The main tweak that helps me achieve an easier, smaller-scaled beef bourguignon is swapping out the tougher stew meat for something a little more luscious and tender, a little more marbled with fat and collagen: short ribs. Boneless if I can find it (which I typically can at Whole Foods, H Mart, or my local butcher). Since I’m only cooking a single portion, I don’t mind treating myself to a nicer cut like this, for one because it gets softer much faster than chuck or round.

I can still partake in the joys of a slow-cooked meal like beef stew, but without the burden of having to follow all those steps, and then finding myself eating it alone for days on end.

The taste is superior, as well: I find that short rib meat, an essential protein in Korean cooking, has a sweet, aromatic flavor that carries the dish and makes it taste special without the need for bacon. Sure, maybe some of that salty smokiness from the pork might be forsaken here, but this recipe calls for plenty of flavorful pantry ingredients (like Worcestershire sauce, tomato paste, and bay leaf) that bolster the savory elements of the stew. There’s no need to add flour either because as the fat and collagen from the short ribs render down into the wine, they create a thick, glossy sauce on their own. And anyway, I prefer the simpler, smoother texture of this natural “gravy” to the oftentimes heavy, claggy feeling of flour-thickened sauces.

The cooking vessel is equally important: Rather than a casserole or a cocotte, I use a small stainless-steel saucepan with a lid; the one I have is oven-safe and holds one-and-a-half quarts, which is perfect for this single portion. The point is that with a smaller amount of meat and wine, you need a smaller pot to ensure that the beef is well-covered with the liquid and doesn’t dry out in the oven. What I like, too, about the lid of a saucepan like this is that it’s not as tight-fitting as one you might find on a heavy cast-iron Dutch oven, which means the meat can braise and get tender while allowing for some of the liquid to evaporate, sauce reducing all the while.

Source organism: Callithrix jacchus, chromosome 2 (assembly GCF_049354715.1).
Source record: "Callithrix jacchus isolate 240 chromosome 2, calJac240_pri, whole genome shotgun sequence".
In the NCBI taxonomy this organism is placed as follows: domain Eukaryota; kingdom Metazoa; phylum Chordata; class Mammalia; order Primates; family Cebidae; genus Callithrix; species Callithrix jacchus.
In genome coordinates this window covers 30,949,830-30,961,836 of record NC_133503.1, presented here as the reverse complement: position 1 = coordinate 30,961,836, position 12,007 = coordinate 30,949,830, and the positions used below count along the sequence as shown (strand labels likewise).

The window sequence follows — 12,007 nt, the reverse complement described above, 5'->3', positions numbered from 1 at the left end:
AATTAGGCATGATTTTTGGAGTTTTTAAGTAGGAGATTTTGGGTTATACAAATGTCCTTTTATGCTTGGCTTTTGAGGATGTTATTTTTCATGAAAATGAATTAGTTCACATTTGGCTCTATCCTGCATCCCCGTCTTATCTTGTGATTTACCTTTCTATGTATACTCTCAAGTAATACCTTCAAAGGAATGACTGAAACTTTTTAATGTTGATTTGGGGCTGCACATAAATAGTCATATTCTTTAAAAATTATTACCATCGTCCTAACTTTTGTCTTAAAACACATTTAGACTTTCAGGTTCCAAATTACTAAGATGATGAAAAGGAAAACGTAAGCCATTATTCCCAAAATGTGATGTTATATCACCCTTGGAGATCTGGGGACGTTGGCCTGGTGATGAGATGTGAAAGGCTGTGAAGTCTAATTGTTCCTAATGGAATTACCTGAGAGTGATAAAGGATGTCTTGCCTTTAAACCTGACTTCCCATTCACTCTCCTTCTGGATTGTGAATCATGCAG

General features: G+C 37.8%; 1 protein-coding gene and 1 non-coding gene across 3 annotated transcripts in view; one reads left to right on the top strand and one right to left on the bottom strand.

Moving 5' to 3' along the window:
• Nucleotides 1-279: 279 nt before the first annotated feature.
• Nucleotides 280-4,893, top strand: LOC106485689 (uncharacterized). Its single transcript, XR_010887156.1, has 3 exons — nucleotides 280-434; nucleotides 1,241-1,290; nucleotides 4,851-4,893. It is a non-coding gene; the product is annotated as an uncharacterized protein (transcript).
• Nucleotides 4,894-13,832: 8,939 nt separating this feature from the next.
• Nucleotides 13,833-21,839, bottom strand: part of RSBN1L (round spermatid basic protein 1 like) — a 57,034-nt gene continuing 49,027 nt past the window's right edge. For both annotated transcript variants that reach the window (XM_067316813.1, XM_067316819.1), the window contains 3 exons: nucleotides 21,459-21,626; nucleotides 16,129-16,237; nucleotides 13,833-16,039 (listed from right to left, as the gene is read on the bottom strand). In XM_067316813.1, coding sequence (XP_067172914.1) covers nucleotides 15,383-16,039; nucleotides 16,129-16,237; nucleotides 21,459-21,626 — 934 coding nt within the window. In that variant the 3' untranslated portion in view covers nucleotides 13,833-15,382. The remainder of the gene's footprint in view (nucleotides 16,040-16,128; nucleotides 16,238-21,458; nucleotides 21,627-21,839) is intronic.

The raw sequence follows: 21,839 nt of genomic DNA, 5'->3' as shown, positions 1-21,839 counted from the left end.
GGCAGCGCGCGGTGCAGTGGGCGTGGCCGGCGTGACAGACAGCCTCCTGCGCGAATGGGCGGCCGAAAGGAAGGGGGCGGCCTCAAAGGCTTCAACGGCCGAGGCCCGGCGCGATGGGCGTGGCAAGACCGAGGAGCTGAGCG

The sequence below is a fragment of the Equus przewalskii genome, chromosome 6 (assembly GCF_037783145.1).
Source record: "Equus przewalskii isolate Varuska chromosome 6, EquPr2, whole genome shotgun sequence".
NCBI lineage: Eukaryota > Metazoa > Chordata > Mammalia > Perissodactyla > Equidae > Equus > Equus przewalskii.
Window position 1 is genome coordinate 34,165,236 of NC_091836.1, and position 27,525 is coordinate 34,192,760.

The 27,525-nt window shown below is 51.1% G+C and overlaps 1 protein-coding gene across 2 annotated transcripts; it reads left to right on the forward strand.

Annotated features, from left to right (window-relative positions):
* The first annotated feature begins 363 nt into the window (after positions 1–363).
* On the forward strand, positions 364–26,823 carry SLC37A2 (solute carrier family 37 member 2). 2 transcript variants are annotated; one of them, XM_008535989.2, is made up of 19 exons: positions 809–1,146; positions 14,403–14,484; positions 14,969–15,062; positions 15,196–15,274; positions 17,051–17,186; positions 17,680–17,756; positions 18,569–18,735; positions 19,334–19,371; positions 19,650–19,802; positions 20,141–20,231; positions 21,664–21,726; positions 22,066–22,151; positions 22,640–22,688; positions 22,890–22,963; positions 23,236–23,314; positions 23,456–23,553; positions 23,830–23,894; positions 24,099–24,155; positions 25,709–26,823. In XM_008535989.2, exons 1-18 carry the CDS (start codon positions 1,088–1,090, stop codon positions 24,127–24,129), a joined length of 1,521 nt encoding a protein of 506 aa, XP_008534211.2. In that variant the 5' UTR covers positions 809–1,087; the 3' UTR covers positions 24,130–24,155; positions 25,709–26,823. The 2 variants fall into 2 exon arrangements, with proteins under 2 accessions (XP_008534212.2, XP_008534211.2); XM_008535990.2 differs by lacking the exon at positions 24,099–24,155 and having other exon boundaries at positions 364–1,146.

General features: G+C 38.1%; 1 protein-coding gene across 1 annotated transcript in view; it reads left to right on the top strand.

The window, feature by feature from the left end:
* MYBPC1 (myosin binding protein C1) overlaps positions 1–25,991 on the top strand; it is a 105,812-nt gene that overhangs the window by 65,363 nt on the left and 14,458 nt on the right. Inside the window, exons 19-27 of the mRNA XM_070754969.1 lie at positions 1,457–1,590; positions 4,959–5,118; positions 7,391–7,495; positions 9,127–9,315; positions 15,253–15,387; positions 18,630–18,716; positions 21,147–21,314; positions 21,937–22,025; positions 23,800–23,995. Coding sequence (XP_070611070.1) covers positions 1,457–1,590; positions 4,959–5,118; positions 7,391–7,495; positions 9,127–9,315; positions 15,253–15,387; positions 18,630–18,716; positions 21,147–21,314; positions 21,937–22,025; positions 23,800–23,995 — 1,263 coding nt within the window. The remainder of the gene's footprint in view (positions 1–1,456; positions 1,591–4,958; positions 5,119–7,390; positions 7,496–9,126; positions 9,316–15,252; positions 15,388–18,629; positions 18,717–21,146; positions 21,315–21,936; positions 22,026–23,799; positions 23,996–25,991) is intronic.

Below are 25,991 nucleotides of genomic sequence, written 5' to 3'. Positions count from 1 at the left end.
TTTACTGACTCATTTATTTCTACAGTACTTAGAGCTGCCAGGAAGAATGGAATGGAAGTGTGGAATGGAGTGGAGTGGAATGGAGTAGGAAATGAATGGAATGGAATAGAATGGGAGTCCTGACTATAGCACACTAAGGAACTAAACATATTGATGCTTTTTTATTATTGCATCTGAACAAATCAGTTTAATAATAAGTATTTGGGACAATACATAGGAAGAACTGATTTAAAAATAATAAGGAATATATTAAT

Photo by TY MECHAM. PROP STYLIST: MEGHAN HEDGPETH. FOOD STYLIST: ANNA BILLINGSKOG

Since I don’t love the mushy consistency of overcooked carrots in my stews, I take care to sauté them first over high heat, along with the mushrooms. These fried vegetables get added to the pot in the last 30 minutes of cooking, maintaining their shape and texture without watering down the stew, while still lending their own sweetness. Pearl onion fans can add them at this stage, but I prefer to leave them out completely (as I’m not the biggest fan of their texture) and instead use a large shallot and garlic for the dish’s allium notes.

You could serve this beef bourguignon with mashed potatoes if you’d like, or quick-cooking polenta, which I find can be a lot easier to throw together than spuds. White rice? Even better. Or if you want to avoid the extra step altogether (you’ve just made a stew!), crusty bread is great for sopping up that rich gravy.

Finally, for added texture and a pop of brightness, I take a cue from Chef Travis Lett (formerly of Gjelina restaurant) and prepare a crunchy gremolata of toasted panko bread crumbs, raw grated garlic, lemon zest, and chopped fresh parsley. This tangle of flavors, once sprinkled atop the short rib stew just before eating, adds a welcome fresh element that slides this slow-cooked winter stalwart into the realm of sun-lit spring.


What’s your favorite way to cook and eat this classic dish? Let us know in the comments.